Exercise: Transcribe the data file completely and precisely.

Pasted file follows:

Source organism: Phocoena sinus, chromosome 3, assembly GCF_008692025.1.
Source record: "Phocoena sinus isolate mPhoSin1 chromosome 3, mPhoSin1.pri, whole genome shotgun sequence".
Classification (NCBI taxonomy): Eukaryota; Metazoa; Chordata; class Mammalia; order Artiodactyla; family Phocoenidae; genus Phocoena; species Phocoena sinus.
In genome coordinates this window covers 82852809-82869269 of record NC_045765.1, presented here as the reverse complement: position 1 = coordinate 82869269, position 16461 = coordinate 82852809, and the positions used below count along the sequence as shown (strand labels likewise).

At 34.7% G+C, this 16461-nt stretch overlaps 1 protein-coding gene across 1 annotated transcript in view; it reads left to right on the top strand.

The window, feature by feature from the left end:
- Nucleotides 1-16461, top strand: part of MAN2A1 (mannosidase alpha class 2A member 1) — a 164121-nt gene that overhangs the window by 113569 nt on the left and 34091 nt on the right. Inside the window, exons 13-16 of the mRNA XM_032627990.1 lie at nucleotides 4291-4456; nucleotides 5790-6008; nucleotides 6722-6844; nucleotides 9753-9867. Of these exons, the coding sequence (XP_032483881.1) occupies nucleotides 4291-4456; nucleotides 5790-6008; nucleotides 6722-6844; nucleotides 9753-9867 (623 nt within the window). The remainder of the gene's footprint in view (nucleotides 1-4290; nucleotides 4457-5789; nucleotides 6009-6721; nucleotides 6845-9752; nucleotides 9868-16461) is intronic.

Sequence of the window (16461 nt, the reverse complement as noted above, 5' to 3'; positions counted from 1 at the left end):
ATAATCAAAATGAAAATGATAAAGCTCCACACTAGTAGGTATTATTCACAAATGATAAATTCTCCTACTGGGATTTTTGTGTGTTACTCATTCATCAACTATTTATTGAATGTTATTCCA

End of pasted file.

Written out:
Source organism: Phocoena sinus, chromosome 3, assembly GCF_008692025.1.
Source record: "Phocoena sinus isolate mPhoSin1 chromosome 3, mPhoSin1.pri, whole genome shotgun sequence".
Classification (NCBI taxonomy): Eukaryota; Metazoa; Chordata; class Mammalia; order Artiodactyla; family Phocoenidae; genus Phocoena; species Phocoena sinus.
In genome coordinates this window covers 82852809-82869269 of record NC_045765.1, presented here as the reverse complement: position 1 = coordinate 82869269, position 16461 = coordinate 82852809, and the positions used below count along the sequence as shown (strand labels likewise).

At 34.7% G+C, this 16461-nt stretch overlaps 1 protein-coding gene across 1 annotated transcript in view; it reads left to right on the top strand.

The window, feature by feature from the left end:
- Nucleotides 1-16461, top strand: part of MAN2A1 (mannosidase alpha class 2A member 1) — a 164121-nt gene that overhangs the window by 113569 nt on the left and 34091 nt on the right. Inside the window, exons 13-16 of the mRNA XM_032627990.1 lie at nucleotides 4291-4456; nucleotides 5790-6008; nucleotides 6722-6844; nucleotides 9753-9867. Of these exons, the coding sequence (XP_032483881.1) occupies nucleotides 4291-4456; nucleotides 5790-6008; nucleotides 6722-6844; nucleotides 9753-9867 (623 nt within the window). The remainder of the gene's footprint in view (nucleotides 1-4290; nucleotides 4457-5789; nucleotides 6009-6721; nucleotides 6845-9752; nucleotides 9868-16461) is intronic.

Sequence of the window (16461 nt, the reverse complement as noted above, 5' to 3'; positions counted from 1 at the left end):
ATAATCAAAATGAAAATGATAAAGCTCCACACTAGTAGGTATTATTCACAAATGATAAATTCTCCTACTGGGATTTTTGTGTGTTACTCATTCATCAACTATTTATTGAATGTTATTCCA